During a pandemic, crisis-driven vaccine diplomacy can become the core element of international relations and international cooperation. Here is why. The ideational and material accounts of international cooperation are influenced and orchestrated by leading and medically advanced countries.

Foreign policy behaviors among and between actors and the issues they address promptly leads to complex interdependence, making international cooperation the only option at a time punctuated by the crisis. It’s foreseeable that communication, negotiation, and bargaining lead the way to increasing the number of international treaties and commitments.


The role of communication and strategic interaction in promoting international cooperation is critical. On the one hand, there is bilateral interstate communication which is often less transparent but presumably more effective considering the small number of parties involved in the diplomatic negotiation. On the other hand, there are large international organizations that are the agents of international cooperation.


International organizations are more observable and transparent. They also secure the membership and conditional participation of less developed countries in the communication process. Either way, bilateral or multilateral communication facilitates cooperation among states in which rational approaches prevail. This might explain the impressive number of Russia’s bilateral agreements in vaccine distribution, and the multilateral COVAX initiative. Either way what promotes global health, puts the global health security forward.


Negotiations and bargaining are the elements of statecraft and statesmanship that help pursue interests and propose solutions. From the rationalist approach perspective, it could be that negotiating sides don’t delve into ideological or political differences as these might put constraints on the negotiation outcome. . Even countries or groups distinct from one another are motivated to work together. Such countries or groups desire solutions and attempt to find the potential to compromise using bargaining strategies and scenarios to identify mutual benefits and maximize their international advantage rather than seeking absolute gains within the win-lose paradigm.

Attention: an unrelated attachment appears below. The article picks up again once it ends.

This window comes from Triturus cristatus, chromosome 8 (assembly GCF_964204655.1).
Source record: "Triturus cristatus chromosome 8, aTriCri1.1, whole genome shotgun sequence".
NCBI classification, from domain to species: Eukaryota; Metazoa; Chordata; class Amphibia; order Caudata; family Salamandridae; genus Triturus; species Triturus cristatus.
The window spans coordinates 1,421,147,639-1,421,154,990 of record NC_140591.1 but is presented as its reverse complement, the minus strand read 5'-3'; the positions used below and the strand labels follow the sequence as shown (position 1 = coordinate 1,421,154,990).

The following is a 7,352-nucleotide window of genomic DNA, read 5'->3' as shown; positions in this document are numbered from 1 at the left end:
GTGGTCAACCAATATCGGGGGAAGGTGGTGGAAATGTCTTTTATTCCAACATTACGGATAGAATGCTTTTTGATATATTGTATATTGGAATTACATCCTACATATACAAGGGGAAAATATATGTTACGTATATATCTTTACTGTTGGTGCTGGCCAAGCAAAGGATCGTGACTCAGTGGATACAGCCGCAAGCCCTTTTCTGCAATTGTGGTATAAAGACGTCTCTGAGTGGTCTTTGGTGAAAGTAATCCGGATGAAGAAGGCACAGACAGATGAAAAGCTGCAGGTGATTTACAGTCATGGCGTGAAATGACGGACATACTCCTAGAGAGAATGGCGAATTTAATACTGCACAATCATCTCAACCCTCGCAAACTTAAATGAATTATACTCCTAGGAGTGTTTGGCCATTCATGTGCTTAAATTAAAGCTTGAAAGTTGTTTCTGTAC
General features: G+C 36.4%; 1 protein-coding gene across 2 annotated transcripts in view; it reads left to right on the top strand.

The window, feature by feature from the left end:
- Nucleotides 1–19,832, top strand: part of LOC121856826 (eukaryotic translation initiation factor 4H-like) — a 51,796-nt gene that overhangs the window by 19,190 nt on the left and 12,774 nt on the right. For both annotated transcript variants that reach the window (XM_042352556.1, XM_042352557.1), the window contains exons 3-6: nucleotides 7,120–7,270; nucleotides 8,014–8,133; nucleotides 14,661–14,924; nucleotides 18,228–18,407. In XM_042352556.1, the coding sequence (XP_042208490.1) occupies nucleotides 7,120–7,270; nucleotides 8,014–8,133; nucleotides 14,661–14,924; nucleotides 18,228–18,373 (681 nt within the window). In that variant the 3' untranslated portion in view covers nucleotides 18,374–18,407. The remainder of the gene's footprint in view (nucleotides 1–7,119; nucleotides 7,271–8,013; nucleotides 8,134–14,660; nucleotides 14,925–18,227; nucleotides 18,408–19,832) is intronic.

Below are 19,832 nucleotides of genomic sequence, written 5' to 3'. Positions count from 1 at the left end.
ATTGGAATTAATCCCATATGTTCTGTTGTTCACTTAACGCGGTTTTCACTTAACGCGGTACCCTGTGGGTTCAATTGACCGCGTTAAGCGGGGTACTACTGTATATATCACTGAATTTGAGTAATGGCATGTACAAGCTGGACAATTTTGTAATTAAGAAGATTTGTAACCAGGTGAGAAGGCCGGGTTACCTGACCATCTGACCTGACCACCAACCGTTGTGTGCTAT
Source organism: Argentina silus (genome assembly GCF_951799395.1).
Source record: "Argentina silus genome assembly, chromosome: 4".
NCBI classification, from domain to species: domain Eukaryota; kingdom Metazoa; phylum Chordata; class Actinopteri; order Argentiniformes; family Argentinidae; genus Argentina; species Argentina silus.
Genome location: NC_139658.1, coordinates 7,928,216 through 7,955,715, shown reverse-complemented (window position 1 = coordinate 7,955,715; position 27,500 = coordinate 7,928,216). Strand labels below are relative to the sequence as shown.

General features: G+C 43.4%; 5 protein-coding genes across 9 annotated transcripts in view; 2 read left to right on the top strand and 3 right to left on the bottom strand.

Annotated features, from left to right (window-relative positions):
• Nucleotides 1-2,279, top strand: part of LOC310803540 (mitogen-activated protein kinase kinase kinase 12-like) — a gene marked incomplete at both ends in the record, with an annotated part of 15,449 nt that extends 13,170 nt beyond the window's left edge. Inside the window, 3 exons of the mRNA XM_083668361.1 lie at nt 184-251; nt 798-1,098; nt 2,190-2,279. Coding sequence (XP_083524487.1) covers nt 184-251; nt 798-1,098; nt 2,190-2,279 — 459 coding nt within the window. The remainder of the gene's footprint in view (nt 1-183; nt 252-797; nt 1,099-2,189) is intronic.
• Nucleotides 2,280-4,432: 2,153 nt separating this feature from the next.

From a practical perspective, when countries or companies produce more treaties and agreements on the distribution of vaccines, this signifies that the effort to combat the pandemic on a global scale is underway. Thus, vaccine diplomacy negotiations and bargaining, emerging from strategic communication and strategic interaction, appear to be the tools of rational choice in the context of complex interdependence at the levels of bilateral and multilateral relations.


The issue here is the scale and timing in solving global public problems because solving the problem benefits everyone. Moreover, the commitment to cooperation in bilateral agreements enhances international cooperation with better policies and more effective international institutions.


Even though nation states might have conflicting goals and companies might seek financial benefits, the rational choice approach paves the way to a growing body of work on international cooperation. Communication and diplomatic negotiations further lead to bargaining, resulting in signing agreements and undertaking further international commitments.


Taken together, these elements suggest that vaccine diplomacy can be better understood by the rational choice approach. Promoting vaccine diplomacy as a form of foreign policy behavior can help advance the analytical and theoretical scope of the former, and inform policy-makers in a way that they can make better decisions in combatting COVID19 both on a national and an international level.


As published at Politics Today on 18 May 2021.